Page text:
tENTATIVELY, cONVENIENCE's Reviews > Name Change

Name Change by Ed Mcgowin
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it was amazing
bookshelves: art

What?! The Baltimore Museum of Art published an interesting bk? W/ challenging work? Wha happen?! Did the person behind this get fired shortly thereafter? Yes, William Edward McGowin changed his name legally 12 times in 1 yr & made a new work for each name change. As I recall, he was investigated by the FBI for this. Under the name of "Nicholas Gregory Nazianzen" he made a clock w/ no numbers on its face. Under the face there's a digital clock that just documents the time elapsed since the clock was turned on. "The CLOCK's function is to record the hours in the owner's lifetime." Interesting. Who's ever heard of this guy? Whatever happened to him?!
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Reading Progress

Finished Reading
May 9, 2008 – Shelved
May 9, 2008 – Shelved as: art

Comments Showing 1-2 of 2 (2 new)

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message 1: by [deleted user] (new)

Totally off the subject of your review...and I left you a message too btw, I was wondering if you have read Ayn Rand's Atlas Shrugged....


tENTATIVELY, cONVENIENCE I'm posting this in 2 places since the 1st reply to yr message rc'vd yesterday apparently didn't actually get sent & since my 2nd reply (reproed below) doesn't seem to be being sent either.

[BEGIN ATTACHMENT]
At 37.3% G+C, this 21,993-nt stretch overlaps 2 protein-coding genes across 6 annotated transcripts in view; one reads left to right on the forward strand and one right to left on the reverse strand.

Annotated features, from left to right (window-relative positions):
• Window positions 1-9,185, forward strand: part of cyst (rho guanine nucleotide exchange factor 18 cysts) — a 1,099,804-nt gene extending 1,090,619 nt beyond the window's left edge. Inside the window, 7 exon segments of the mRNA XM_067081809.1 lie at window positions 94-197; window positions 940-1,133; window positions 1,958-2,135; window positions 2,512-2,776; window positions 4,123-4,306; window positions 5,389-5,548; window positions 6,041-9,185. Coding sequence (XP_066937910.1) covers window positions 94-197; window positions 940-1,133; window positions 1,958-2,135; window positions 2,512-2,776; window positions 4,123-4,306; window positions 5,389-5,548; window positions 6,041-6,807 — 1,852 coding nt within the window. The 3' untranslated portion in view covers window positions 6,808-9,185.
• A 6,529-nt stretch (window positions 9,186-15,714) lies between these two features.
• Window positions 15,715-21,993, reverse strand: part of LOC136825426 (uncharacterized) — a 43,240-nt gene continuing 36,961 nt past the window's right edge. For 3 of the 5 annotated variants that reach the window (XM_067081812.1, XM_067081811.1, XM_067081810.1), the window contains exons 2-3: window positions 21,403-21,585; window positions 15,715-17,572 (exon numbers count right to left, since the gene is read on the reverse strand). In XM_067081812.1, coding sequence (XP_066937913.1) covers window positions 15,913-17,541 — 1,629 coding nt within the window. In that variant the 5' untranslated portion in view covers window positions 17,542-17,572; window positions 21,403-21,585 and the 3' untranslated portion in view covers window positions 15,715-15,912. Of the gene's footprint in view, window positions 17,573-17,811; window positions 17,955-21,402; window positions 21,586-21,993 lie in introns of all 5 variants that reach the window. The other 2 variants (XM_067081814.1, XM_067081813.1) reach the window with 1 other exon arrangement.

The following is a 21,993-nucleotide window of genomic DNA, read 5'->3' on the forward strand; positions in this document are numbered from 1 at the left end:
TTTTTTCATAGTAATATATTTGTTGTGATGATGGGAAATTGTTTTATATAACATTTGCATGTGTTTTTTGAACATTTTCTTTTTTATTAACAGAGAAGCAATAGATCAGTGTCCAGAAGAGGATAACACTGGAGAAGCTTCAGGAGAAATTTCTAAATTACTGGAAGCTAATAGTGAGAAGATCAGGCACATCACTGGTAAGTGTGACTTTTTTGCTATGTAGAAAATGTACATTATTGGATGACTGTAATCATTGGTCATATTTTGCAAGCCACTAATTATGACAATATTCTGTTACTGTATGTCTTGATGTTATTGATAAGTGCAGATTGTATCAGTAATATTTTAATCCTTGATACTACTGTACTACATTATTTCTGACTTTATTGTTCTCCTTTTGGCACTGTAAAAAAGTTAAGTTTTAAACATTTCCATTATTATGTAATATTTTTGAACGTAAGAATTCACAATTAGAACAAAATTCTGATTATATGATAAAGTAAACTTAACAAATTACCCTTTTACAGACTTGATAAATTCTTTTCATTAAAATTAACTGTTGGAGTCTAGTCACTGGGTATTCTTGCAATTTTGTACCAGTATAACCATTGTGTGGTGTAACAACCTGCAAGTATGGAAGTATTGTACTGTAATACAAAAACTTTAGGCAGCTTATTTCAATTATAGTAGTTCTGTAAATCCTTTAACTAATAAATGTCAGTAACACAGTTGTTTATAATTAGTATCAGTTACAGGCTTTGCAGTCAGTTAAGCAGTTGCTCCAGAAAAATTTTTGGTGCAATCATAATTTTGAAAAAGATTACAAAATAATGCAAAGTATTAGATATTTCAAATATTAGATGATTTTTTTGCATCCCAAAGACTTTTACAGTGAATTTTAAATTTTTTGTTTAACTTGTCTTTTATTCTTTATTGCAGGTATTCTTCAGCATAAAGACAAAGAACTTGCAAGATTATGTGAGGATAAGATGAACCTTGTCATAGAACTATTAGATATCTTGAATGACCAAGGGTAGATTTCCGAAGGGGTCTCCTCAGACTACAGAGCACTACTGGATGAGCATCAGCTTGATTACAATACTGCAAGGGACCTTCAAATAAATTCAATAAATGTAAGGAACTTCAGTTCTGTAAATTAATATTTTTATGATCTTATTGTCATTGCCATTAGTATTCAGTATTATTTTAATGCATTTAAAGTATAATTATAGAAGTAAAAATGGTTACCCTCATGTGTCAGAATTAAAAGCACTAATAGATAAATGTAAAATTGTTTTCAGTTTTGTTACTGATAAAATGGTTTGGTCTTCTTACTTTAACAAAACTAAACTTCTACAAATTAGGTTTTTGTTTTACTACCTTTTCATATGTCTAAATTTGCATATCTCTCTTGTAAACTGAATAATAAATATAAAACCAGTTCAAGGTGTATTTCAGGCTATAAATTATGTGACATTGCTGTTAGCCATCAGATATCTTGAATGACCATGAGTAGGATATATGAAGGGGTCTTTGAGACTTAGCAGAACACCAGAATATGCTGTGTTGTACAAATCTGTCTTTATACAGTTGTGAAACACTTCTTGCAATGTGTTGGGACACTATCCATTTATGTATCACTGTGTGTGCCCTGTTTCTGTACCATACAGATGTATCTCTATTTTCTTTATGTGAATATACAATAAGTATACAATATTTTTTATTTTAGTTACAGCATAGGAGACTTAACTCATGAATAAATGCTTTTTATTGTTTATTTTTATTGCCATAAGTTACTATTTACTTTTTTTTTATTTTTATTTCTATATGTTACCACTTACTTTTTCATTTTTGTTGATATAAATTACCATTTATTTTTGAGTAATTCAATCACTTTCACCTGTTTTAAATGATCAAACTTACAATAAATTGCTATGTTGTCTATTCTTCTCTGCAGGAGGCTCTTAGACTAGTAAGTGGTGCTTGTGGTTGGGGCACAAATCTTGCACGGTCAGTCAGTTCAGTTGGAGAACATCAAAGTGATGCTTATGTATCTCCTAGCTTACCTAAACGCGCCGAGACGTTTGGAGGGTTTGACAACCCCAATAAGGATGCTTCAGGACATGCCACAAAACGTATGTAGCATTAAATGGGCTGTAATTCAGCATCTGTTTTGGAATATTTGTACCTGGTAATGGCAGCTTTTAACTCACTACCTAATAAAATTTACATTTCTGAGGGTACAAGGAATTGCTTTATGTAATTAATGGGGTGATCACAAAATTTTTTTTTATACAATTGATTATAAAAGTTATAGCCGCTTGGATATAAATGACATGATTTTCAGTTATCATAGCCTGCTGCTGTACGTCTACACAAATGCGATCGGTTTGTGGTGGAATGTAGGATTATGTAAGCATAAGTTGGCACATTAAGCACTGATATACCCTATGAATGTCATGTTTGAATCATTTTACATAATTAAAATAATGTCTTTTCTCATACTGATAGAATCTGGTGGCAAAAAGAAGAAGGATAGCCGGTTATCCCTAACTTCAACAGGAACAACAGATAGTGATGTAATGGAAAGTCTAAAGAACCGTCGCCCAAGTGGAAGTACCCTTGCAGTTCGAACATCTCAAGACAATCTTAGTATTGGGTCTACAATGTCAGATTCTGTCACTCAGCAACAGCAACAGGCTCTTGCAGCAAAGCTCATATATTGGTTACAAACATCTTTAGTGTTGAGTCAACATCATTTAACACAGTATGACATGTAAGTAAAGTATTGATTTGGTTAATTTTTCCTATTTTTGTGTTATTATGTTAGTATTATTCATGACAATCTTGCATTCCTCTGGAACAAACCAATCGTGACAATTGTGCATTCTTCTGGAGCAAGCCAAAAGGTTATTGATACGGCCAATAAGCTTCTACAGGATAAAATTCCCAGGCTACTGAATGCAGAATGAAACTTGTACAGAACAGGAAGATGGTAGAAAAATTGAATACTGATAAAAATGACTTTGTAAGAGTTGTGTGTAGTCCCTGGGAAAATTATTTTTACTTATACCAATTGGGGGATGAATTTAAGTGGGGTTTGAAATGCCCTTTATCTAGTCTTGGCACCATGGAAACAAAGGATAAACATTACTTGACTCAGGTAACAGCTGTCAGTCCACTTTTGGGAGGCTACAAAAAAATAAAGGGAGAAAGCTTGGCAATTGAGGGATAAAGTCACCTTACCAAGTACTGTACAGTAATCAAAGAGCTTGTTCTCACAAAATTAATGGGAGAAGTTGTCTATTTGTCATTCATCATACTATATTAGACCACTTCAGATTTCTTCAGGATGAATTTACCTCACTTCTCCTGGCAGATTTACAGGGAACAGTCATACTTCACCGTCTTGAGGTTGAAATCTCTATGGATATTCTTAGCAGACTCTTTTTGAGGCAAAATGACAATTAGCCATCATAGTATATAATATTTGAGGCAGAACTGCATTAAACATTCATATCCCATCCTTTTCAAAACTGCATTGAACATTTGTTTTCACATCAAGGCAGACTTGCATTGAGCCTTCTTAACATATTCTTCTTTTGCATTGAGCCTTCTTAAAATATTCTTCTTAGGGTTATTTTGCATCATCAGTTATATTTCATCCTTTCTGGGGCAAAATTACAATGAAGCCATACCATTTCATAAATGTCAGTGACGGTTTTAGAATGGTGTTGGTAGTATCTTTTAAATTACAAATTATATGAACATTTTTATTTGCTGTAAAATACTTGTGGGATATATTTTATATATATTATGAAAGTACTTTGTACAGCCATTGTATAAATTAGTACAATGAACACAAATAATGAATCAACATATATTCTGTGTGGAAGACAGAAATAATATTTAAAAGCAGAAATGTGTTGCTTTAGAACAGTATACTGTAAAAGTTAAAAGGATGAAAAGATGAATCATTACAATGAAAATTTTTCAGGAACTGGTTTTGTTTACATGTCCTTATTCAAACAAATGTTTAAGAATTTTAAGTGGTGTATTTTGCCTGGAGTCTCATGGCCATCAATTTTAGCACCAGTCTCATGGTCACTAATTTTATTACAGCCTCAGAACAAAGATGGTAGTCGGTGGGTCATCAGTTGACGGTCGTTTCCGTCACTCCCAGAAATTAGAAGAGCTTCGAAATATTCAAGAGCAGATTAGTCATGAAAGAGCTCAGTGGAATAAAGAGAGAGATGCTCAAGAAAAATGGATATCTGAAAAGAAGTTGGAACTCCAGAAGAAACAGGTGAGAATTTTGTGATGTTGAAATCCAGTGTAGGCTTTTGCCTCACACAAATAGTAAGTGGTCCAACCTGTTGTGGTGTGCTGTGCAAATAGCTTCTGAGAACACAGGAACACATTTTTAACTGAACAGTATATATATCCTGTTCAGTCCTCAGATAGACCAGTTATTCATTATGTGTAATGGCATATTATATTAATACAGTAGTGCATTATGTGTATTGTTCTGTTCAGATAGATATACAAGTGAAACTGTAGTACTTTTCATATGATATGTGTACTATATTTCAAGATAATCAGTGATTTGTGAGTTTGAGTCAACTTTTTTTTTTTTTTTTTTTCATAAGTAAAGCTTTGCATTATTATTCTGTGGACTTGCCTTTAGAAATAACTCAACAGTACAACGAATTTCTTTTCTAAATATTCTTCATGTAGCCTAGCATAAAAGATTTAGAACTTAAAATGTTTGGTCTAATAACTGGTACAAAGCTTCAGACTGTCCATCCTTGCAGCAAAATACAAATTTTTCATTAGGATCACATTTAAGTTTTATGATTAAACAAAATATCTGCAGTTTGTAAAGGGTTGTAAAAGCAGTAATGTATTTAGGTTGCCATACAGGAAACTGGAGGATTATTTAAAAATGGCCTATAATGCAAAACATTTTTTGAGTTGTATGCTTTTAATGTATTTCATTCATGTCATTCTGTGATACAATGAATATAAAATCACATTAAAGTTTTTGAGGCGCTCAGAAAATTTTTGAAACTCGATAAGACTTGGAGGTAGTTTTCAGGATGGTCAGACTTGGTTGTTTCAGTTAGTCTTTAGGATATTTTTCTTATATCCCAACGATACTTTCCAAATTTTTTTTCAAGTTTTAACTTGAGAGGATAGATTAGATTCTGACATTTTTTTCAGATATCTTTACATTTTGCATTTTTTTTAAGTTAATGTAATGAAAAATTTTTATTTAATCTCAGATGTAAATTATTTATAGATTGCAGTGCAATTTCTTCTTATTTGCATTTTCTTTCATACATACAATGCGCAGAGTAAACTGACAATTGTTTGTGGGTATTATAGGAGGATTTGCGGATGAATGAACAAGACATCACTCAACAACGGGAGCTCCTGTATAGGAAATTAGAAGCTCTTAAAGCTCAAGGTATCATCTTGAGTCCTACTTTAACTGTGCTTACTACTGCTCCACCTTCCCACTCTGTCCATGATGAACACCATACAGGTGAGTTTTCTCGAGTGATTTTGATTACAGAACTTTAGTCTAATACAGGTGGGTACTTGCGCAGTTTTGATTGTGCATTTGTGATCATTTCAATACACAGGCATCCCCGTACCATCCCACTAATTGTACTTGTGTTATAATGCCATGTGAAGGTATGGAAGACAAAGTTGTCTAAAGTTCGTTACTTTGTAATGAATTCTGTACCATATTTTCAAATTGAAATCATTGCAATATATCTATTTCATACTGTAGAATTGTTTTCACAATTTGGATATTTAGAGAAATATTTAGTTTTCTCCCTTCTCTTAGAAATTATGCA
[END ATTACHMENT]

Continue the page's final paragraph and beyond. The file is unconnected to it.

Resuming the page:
Hi Sarah!

Oddly, I replied to this message from you at some length yesterday & apparently it was never sent to you. Too bad. Here's try 2:

I read Ayn Rand something like 35 yrs ago. I definitely read "Anthem", wch is short, & probably "The Fountainhead", wch is long. I don't think I read "Atlas Shrugged". Rand is, of course, a capitalist & I'm an anarchist (ie: anti-capitalist) so she & I are certainly not very compatible philosophically. I think that if she were alive today she'd be pro-'free trade' as opposed to what I'm in favor of: 'fair trade'.

If I understand the plot of "Atlas Shrugged" correctly, it's about a group of capitalists who drop out of society to form a hidden mountain retreat w/ it's own 'free' economy. It wd be interesting to read this just to see how she thinks this wd work given that her drop-outs are probably all protaganists & 'heros' &, as such, not really prime material for being the slaves that capitalism (ie: the 'free' economy) ultimately relies on. In other words, the rich don't get richer w/o the poor to get poorer.

Rand stands out as a woman novelist who wrote big bks w/ a very clear philosophy. As such, she might be worth reading just for that. However, my personal preference for reading massive tomes runs more along the lines of Joyce, Pynchon, Rabelais, etc.. But they're all men. My objection to Rand, however (as I hope is obvious), is not that she's a woman but that she's a capitalist. You might want to start w/ "Anthem", just b/c it's short, so that if you don't like it but feel compelled to read it in its entirety just for scholarly reasons (as I wd) you won't be wasting so much time. Now, though, you've got me interested in reading "Atlas Shrugged" too.

Hope this helps!


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